[1] Excerpt from the book: Gerner, A. (upcoming). Strata. Geophilosophical notes on Sérgio Costa
[2] Alexander Gerner is a researcher at the CFCUL (University of Lisbon). His research is supported by a FCT Post-doc grant: SFRH/BPD/90360/2012
[3] Nasim, O. (2014). Observing by Hand. Sketching the Nebulae in the Ninteenth Century. Chicago: Chicago University Press
[4] Nasim, O. (2010). “Observation, Working images and procedure: The ´Great Spiral in Lord Rosse´s astronomical record books and beyond,” BJHS 43 (3), 353-389
[5] Seel, M. (2005). Aesthetics of Appearing. Stanford: Stanford University Press
[6] Waldenfels, B. (2007).”The Power of Events”. In: Bernhard Waldenfels. The Question of the Other. Hong Kong: The Chinese University of Hong Kong, 37-51
[7] Nancy, J.-L. (2008). „On the Soul“. In:  Jean-Luc Nancy. Corpus. Translated by Richard A. Rand. New York: Fordham University Press, 127
[8] Porteous, D.J. & Smith, S.E. (2001). Domicide. The Global Destruction of Home. Montreal: Mc Gill Queens University Press

Galeria Bangbang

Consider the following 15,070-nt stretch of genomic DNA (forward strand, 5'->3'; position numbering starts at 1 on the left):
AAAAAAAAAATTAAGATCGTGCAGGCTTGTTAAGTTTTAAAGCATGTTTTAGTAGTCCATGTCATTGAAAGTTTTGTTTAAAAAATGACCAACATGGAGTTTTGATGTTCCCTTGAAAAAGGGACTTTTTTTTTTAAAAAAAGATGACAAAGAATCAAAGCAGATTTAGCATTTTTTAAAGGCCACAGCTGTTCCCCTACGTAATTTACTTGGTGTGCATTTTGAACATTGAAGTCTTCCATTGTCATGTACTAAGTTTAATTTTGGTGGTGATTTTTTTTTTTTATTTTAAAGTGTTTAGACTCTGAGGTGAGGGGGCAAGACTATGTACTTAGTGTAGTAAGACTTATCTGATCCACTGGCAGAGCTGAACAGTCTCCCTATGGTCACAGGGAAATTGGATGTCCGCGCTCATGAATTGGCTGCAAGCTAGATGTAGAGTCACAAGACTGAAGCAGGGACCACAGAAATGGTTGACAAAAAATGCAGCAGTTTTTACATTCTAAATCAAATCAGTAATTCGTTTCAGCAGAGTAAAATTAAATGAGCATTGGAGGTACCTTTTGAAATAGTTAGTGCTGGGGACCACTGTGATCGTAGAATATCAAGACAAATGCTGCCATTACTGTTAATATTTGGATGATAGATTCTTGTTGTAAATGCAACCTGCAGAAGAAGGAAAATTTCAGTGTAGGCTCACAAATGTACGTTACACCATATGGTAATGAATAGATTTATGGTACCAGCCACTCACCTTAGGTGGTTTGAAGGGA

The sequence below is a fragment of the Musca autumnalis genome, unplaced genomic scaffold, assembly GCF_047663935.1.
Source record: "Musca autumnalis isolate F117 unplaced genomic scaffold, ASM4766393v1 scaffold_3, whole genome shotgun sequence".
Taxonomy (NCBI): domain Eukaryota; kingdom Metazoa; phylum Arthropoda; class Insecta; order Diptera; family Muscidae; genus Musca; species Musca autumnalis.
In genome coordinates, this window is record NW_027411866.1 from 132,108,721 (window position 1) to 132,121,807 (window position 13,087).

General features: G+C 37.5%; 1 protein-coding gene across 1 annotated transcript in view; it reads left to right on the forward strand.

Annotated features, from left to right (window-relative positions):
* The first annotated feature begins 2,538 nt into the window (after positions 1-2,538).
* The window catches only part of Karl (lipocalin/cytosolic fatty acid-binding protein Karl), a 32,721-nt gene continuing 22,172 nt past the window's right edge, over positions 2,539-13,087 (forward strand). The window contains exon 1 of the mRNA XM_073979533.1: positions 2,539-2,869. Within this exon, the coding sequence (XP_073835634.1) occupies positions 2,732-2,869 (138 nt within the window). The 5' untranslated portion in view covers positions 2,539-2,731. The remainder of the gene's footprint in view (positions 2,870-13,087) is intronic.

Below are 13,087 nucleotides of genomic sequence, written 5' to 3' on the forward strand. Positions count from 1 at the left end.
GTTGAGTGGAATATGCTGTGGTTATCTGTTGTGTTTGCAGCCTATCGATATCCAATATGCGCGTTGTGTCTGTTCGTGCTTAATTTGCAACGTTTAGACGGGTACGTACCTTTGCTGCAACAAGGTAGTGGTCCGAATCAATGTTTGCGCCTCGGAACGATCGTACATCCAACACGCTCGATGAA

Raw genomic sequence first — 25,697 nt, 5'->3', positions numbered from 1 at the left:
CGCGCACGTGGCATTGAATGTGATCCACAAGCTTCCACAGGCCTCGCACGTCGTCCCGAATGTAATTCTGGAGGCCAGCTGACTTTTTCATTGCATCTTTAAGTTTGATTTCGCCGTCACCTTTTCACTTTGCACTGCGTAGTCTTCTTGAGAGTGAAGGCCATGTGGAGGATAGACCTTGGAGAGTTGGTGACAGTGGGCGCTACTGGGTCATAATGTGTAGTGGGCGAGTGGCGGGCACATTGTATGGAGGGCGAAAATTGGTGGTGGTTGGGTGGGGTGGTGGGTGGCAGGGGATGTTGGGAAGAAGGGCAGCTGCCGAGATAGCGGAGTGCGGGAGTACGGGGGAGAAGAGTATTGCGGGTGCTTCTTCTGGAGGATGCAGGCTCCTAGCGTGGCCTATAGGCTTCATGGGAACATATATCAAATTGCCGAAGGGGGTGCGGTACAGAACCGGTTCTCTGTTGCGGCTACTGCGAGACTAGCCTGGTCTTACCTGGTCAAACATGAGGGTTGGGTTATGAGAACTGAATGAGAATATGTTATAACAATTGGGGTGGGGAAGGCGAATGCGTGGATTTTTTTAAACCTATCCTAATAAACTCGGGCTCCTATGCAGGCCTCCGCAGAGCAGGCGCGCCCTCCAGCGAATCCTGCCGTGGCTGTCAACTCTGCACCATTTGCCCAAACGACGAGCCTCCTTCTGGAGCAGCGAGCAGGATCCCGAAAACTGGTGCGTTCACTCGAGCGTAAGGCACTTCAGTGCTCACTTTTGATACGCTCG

Alevander Gerner

Sérgio Costa

Strata l Galeria Carlos Carvalho

Solo show

Galeria Carlos Carvalho, Lisboa
15.05 to 14.06.2014

Exhibition view, © Galeria Carlos Carvalho

Thinking the non-stratified with Sergio Costa’s >Strata<

By following a Minerva’s flight of wonder in Costa’s experimental >strata< series, we follow a form of artistic experimentation on strata as archive of captured nature in which we are invited to deviate from geological principles such as >original horizontality< in which sedimentary rock strata are supposed to form in horizontal positions. >Strata< question horizontally layered archives of reality. In Sérgio Costa’s series Strata we are given a new diagramming strategy of art not only by the means of painting but as well by changes of dimension in strata experiments from 2012 onwards introducing a fragmentary map principle in Strata #15 and an anaglyphic principle in Strata #19, #20, #21 as shown first in the Geological Museum of Lisbon (5th of April to 3rd of May 2014) and now in his exhibition – linked to the shortlist of the Arte Laguna prize [Venice 2014] in May-June 2014 at the gallery Carlos Carvalho. Arte Contemporânea in Lisbon (14.5-4.6.2014), Portugal.